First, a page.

Monday, March 19, 2012

Another reason to homeschool - Because teachers don't like creative students

Creativity: Asset or Burden in the Classrom? reports:

One of the most consistent findings in educational studies of creativity has been that teachers dislike personality traits associated with creativity. Research has indicated that teachers prefer traits that seem to run counter to creativity, such as conformity and unquestioning acceptance of authority (e.g., Bachtold, 1974; Cropley, 1992; Dettmer, 1981; Getzels & Jackson, 1962; Torrance, 1963). The reason for teachers’ preferences is quite clear creative people tend to have traits that some have referred to as obnoxious (Torrance, 1963). Torrance (1963) described creative people as not having the time to be courteous, as refusing to take no for an answer, and as being negativistic and critical of others. Other characteristics, although not deserving the label obnoxious, nonetheless may not be those most highly valued in the classroom.

You might find the full report worth reading.

In many ways the conclusions are not surprising.  Most teachers see their classes as a job.  They are trying to make something of a difference with dozens of students in a fixed amount of time.  A child who questions authority or wants to understand a topic in greater detail is disrupting the flow.  The teacher doesn't have a lot of options.  They can make the class wait while they address the one student or they can move the class along to the next point to be taught leaving the creative student frustrated.  I'm sure that many students who are ignored and told to just conform will become more frustrated each time their unusual questions are ignored.

Homeschooling allows creative students to flower and grow.  They can chase their dreams and dive into problems they want to learn more about. 

I do want my children to be polite, but there are times when refusing to take no for an answer is the right response.
In comments on Marginal Revolution someone pointed out that this is exactly the message Sir Ken Robinson gave in his TED Talk "Do schools kill creativity?"

If you haven't seen the video before it is worth watching.


Dual Role Grandma said...

YES!!!! I have found over the past 32 years of bringing children to adulthood that when in school, creativity is not usually appreciated. Some teachers will tolerate some, but really creative gets squashed, and gets squashed early. They certainly wouldn't have liked our research papers we did this year, on any topic in the 1960s or 1970s. One kid did a paper on the effect of Saturday Night Fever around the world, and the other did a paper on Ron Popeil's empire.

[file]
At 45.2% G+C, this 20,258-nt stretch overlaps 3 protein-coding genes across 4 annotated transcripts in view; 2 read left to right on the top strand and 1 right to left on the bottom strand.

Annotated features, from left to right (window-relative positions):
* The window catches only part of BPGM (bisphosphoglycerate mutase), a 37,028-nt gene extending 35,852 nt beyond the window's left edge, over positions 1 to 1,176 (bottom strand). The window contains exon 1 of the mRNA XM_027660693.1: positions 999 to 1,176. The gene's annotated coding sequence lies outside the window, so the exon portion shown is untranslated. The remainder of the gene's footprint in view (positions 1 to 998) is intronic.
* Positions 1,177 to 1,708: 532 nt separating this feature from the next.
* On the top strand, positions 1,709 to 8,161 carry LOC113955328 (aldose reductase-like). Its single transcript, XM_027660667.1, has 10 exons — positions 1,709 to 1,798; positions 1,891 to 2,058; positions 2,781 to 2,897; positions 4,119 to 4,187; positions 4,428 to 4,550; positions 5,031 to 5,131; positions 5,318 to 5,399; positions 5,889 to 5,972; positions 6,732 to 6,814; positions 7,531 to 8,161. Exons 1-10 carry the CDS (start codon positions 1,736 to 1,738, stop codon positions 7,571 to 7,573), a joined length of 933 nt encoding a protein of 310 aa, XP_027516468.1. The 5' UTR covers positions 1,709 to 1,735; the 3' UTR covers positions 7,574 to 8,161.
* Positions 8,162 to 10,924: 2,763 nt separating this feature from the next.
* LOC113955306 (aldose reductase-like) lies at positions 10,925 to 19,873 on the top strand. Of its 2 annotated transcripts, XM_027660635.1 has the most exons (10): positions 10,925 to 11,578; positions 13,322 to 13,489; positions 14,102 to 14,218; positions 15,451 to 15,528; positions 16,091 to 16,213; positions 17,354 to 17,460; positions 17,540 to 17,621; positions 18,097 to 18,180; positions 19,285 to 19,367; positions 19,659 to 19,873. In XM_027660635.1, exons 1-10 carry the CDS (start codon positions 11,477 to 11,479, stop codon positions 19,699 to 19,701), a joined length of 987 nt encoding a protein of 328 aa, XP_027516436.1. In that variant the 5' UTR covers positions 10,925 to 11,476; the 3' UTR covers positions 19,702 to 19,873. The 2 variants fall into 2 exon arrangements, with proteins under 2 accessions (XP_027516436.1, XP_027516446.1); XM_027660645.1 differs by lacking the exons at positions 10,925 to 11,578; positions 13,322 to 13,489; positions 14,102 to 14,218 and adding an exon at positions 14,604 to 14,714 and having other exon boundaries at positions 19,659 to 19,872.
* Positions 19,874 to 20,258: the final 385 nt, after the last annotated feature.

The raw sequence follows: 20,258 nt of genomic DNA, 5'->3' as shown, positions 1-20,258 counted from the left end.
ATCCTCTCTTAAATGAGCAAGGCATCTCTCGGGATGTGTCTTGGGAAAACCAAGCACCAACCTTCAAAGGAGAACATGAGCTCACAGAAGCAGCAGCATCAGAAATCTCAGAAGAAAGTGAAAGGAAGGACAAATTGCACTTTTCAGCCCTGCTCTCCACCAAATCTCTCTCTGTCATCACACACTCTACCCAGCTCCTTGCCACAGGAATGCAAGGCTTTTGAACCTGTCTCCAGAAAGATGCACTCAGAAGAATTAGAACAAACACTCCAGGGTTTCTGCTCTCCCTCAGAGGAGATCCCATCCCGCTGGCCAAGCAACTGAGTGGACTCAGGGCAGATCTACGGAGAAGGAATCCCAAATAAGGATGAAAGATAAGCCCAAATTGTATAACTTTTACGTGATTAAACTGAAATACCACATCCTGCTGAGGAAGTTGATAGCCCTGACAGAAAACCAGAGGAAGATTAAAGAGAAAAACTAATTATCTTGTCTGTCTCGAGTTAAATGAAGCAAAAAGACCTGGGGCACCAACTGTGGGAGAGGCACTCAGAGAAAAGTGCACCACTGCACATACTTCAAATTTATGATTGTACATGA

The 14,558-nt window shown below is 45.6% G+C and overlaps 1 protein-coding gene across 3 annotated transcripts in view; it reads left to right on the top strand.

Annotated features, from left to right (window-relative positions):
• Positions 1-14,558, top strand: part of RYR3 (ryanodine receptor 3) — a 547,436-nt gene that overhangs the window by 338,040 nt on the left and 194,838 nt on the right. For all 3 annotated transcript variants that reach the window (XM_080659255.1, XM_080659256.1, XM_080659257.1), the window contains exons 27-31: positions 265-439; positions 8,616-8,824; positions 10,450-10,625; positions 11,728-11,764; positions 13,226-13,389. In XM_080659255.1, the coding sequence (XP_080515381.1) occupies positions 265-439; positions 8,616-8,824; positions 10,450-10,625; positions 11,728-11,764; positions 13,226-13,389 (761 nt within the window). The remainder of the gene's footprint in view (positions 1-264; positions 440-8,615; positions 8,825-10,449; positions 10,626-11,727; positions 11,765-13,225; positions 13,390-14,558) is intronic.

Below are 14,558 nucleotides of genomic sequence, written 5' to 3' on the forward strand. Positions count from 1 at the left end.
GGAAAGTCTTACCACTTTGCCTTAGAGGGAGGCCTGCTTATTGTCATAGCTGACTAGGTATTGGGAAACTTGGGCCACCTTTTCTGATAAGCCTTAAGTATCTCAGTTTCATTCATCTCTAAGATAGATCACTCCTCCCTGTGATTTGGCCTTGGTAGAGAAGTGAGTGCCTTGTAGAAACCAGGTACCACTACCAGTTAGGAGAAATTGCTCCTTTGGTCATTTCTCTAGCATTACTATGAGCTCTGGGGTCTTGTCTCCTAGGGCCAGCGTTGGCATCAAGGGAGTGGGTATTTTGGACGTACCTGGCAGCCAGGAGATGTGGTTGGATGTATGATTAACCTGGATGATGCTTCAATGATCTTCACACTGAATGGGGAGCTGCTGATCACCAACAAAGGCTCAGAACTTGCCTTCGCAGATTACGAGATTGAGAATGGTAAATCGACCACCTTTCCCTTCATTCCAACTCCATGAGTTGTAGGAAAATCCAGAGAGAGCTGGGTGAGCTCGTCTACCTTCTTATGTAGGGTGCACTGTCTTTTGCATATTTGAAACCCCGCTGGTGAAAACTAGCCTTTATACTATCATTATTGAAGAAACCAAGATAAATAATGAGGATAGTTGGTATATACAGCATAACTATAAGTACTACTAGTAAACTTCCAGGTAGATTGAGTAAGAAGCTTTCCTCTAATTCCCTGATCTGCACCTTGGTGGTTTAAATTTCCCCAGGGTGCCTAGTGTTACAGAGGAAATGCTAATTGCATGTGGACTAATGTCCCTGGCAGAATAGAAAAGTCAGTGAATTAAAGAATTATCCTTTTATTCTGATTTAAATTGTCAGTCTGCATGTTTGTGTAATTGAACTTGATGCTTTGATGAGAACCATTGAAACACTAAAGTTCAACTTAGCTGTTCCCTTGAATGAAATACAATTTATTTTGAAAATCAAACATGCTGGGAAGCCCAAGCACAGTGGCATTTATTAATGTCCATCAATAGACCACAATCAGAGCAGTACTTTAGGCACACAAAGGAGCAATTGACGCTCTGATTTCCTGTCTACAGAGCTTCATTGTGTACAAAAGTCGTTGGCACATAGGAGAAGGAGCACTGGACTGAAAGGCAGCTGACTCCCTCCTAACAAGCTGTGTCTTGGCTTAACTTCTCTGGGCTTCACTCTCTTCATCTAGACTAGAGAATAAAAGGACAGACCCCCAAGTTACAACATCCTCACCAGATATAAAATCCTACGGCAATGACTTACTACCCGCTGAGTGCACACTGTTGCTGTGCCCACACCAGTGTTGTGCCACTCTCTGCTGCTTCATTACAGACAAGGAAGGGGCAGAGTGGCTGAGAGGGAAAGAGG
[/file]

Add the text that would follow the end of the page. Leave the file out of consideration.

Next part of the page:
Jenny said...

Not all "creativity" is productive though. Some students might go off on tangents, using class time as their opportunity to preach their views on a subject to a captivated audience. And even though many students' discussion show a deeper interest in the subject, there are plenty that never study and grasp the basics knowledge or skills that the class they're taking is supposed to instill in them. I.e., only about 1 out of 4 talkers in class is an A student!

Henry Cate said...

Jenny you make a good point. In the context of this discussion I think there are those who are truly creative and can think outside the box and then there are those who are merely disruptive.

Barbara Frank said...

Creativity is one of the primary skills our kids will need in the economy of the 21st century. Schools are NOT the place where students can develop their creativity. Viva homeschooling!

Roma said...

Most of the curriculum mandated that teachers use is designed for one personality type. So it reaches about 45% of the children, and fails to meet the needs of the rest.

Teachers are now the biggest influx into the home school venue, because they don't like it either.
Videos: Understanding The Different Learning Styles

My Smart Child Failing?

Henry Cate said...

Barbara - you are right. Now more than ever creativity is an important skill to have.

Roma - good point. This is one of the reasons government schools fail so many students, because of the factory approach to teaching children.